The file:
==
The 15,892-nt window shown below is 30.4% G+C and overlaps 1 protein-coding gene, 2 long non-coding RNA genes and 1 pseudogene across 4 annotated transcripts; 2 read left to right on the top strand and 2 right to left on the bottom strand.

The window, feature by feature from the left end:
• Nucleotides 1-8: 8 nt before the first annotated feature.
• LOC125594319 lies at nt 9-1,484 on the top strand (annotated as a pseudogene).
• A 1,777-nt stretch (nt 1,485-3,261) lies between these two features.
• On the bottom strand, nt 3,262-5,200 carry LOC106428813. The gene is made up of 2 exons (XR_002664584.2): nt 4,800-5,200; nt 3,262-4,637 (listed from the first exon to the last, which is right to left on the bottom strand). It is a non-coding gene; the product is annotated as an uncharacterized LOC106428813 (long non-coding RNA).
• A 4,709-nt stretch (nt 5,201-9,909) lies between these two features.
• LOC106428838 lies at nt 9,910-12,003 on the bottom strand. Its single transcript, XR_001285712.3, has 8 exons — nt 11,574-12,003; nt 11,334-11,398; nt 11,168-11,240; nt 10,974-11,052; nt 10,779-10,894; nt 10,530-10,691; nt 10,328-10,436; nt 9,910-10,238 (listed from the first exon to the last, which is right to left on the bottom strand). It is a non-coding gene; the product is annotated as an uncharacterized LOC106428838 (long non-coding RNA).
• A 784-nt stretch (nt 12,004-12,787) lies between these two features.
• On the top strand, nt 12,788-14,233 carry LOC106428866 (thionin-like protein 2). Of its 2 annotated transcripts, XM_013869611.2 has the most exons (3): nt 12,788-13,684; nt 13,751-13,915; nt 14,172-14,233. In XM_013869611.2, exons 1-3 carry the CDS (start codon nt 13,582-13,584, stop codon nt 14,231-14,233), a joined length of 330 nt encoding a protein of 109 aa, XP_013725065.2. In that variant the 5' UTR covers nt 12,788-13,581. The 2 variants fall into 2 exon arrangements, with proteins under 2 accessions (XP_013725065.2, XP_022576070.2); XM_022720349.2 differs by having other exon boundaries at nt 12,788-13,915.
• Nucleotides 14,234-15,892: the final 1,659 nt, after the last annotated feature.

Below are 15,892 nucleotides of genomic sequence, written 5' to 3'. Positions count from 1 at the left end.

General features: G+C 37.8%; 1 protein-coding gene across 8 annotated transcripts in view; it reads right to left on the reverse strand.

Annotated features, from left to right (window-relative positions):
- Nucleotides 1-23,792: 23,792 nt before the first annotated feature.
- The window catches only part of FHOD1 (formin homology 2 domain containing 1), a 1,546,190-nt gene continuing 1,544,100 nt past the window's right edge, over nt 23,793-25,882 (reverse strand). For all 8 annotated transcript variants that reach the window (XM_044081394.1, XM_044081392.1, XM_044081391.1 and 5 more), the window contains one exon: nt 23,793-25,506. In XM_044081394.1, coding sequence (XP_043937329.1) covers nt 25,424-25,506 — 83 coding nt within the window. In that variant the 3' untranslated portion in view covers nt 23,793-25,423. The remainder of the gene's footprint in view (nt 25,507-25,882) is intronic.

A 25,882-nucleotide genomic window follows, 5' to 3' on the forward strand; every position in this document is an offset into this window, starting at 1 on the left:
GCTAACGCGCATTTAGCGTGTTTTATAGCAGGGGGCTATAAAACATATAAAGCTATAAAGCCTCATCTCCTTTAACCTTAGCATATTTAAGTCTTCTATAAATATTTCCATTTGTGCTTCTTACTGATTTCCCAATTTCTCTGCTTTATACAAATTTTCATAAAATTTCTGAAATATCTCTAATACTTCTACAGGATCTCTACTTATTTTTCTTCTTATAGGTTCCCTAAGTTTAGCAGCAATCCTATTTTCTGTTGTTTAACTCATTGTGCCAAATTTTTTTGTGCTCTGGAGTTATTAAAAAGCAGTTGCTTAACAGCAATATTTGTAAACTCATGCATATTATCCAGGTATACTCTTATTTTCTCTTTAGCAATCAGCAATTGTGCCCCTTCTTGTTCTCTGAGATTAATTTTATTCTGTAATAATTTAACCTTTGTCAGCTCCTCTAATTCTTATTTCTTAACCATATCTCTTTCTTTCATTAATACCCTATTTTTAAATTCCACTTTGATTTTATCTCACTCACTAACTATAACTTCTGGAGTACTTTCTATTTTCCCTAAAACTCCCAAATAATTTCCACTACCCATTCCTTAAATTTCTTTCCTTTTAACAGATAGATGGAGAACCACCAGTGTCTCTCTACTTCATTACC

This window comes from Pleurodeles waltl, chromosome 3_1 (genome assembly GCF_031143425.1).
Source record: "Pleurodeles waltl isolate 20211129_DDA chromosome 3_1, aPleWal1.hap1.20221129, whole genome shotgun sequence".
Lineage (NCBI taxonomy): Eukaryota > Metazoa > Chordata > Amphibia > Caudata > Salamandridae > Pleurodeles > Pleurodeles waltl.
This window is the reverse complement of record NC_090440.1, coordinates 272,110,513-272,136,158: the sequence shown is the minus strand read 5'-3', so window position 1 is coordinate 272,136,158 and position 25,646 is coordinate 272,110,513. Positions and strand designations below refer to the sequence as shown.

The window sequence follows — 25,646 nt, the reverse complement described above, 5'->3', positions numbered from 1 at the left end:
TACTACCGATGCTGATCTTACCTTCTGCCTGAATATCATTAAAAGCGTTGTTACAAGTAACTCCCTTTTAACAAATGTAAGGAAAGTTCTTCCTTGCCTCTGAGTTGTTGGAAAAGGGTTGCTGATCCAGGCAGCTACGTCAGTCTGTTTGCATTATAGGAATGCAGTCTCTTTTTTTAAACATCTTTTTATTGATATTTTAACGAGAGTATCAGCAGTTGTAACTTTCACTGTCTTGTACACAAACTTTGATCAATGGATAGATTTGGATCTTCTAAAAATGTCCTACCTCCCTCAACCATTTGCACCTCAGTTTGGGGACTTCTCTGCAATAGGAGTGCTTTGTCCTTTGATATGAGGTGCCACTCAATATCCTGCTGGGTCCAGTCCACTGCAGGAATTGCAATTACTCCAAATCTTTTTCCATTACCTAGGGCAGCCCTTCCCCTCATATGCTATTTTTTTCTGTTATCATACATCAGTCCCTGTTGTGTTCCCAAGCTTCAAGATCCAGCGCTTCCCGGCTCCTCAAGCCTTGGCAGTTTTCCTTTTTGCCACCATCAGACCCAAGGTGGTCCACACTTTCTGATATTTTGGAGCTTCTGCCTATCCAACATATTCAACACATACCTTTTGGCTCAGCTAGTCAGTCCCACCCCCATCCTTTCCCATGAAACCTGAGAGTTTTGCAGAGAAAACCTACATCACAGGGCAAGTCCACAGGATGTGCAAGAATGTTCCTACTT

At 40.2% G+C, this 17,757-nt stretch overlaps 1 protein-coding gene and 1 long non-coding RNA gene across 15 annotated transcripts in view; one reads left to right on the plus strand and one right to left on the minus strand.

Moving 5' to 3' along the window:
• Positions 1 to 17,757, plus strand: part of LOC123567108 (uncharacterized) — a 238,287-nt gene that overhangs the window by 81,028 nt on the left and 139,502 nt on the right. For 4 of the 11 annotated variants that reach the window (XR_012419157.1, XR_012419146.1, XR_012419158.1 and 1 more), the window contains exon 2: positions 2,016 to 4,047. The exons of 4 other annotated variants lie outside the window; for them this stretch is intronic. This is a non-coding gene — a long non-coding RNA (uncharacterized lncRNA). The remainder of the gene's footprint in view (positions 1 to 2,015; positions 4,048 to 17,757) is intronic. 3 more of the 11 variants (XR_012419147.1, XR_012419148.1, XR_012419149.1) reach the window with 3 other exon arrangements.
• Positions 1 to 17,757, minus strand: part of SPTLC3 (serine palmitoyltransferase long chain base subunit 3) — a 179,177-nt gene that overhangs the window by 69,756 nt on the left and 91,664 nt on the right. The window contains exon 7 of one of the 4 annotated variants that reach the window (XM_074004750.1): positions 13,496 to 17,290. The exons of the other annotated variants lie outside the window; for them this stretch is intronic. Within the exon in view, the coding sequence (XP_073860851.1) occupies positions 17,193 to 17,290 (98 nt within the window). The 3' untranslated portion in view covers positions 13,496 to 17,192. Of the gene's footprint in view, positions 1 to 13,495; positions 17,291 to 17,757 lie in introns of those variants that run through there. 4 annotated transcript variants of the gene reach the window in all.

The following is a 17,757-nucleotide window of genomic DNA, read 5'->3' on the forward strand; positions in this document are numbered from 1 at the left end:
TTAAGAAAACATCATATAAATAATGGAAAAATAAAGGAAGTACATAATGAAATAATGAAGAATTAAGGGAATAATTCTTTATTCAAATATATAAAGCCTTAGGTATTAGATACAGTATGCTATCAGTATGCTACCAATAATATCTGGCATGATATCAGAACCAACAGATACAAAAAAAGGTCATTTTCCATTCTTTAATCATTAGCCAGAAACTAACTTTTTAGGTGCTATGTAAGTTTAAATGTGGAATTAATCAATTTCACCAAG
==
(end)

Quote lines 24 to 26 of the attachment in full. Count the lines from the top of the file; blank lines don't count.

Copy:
TACTACCGATGCTGATCTTACCTTCTGCCTGAATATCATTAAAAGCGTTGTTACAAGTAACTCCCTTTTAACAAATGTAAGGAAAGTTCTTCCTTGCCTCTGAGTTGTTGGAAAAGGGTTGCTGATCCAGGCAGCTACGTCAGTCTGTTTGCATTATAGGAATGCAGTCTCTTTTTTTAAACATCTTTTTATTGATATTTTAACGAGAGTATCAGCAGTTGTAACTTTCACTGTCTTGTACACAAACTTTGATCAATGGATAGATTTGGATCTTCTAAAAATGTCCTACCTCCCTCAACCATTTGCACCTCAGTTTGGGGACTTCTCTGCAATAGGAGTGCTTTGTCCTTTGATATGAGGTGCCACTCAATATCCTGCTGGGTCCAGTCCACTGCAGGAATTGCAATTACTCCAAATCTTTTTCCATTACCTAGGGCAGCCCTTCCCCTCATATGCTATTTTTTTCTGTTATCATACATCAGTCCCTGTTGTGTTCCCAAGCTTCAAGATCCAGCGCTTCCCGGCTCCTCAAGCCTTGGCAGTTTTCCTTTTTGCCACCATCAGACCCAAGGTGGTCCACACTTTCTGATATTTTGGAGCTTCTGCCTATCCAACATATTCAACACATACCTTTTGGCTCAGCTAGTCAGTCCCACCCCCATCCTTTCCCATGAAACCTGAGAGTTTTGCAGAGAAAACCTACATCACAGGGCAAGTCCACAGGATGTGCAAGAATGTTCCTACTT

At 40.2% G+C, this 17,757-nt stretch overlaps 1 protein-coding gene and 1 long non-coding RNA gene across 15 annotated transcripts in view; one reads left to right on the plus strand and one right to left on the minus strand.

Moving 5' to 3' along the window: